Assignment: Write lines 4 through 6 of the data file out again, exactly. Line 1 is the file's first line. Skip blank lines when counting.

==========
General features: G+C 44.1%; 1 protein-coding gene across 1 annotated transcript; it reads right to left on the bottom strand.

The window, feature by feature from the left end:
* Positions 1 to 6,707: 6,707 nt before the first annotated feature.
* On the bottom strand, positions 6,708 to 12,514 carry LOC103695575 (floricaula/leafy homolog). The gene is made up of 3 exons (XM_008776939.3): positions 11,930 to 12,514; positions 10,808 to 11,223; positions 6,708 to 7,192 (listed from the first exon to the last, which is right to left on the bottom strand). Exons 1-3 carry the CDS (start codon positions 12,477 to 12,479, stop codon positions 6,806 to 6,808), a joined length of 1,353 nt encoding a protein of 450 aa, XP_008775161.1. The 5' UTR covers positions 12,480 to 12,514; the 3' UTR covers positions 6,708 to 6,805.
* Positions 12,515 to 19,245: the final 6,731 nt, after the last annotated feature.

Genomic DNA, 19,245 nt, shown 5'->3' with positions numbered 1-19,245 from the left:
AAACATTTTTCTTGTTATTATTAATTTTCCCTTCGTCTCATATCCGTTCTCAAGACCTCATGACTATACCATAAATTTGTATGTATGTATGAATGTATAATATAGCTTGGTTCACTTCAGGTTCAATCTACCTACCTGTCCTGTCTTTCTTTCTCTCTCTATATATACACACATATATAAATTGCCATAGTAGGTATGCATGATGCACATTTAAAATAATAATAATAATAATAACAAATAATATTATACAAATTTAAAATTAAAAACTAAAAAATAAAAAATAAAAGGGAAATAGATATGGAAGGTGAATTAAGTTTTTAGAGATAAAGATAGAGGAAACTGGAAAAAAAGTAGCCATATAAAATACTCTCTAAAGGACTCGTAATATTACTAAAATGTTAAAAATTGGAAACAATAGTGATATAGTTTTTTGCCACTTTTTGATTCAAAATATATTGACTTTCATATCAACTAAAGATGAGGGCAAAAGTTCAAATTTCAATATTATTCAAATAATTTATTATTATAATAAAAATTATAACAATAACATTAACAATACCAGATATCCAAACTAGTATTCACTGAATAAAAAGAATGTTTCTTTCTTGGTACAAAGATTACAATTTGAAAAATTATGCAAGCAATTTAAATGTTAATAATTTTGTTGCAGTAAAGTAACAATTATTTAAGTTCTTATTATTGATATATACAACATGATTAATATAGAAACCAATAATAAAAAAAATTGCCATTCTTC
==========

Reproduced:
* On the bottom strand, positions 6,708 to 12,514 carry LOC103695575 (floricaula/leafy homolog). The gene is made up of 3 exons (XM_008776939.3): positions 11,930 to 12,514; positions 10,808 to 11,223; positions 6,708 to 7,192 (listed from the first exon to the last, which is right to left on the bottom strand). Exons 1-3 carry the CDS (start codon positions 12,477 to 12,479, stop codon positions 6,806 to 6,808), a joined length of 1,353 nt encoding a protein of 450 aa, XP_008775161.1. The 5' UTR covers positions 12,480 to 12,514; the 3' UTR covers positions 6,708 to 6,805.
* Positions 12,515 to 19,245: the final 6,731 nt, after the last annotated feature.

Genomic DNA, 19,245 nt, shown 5'->3' with positions numbered 1-19,245 from the left: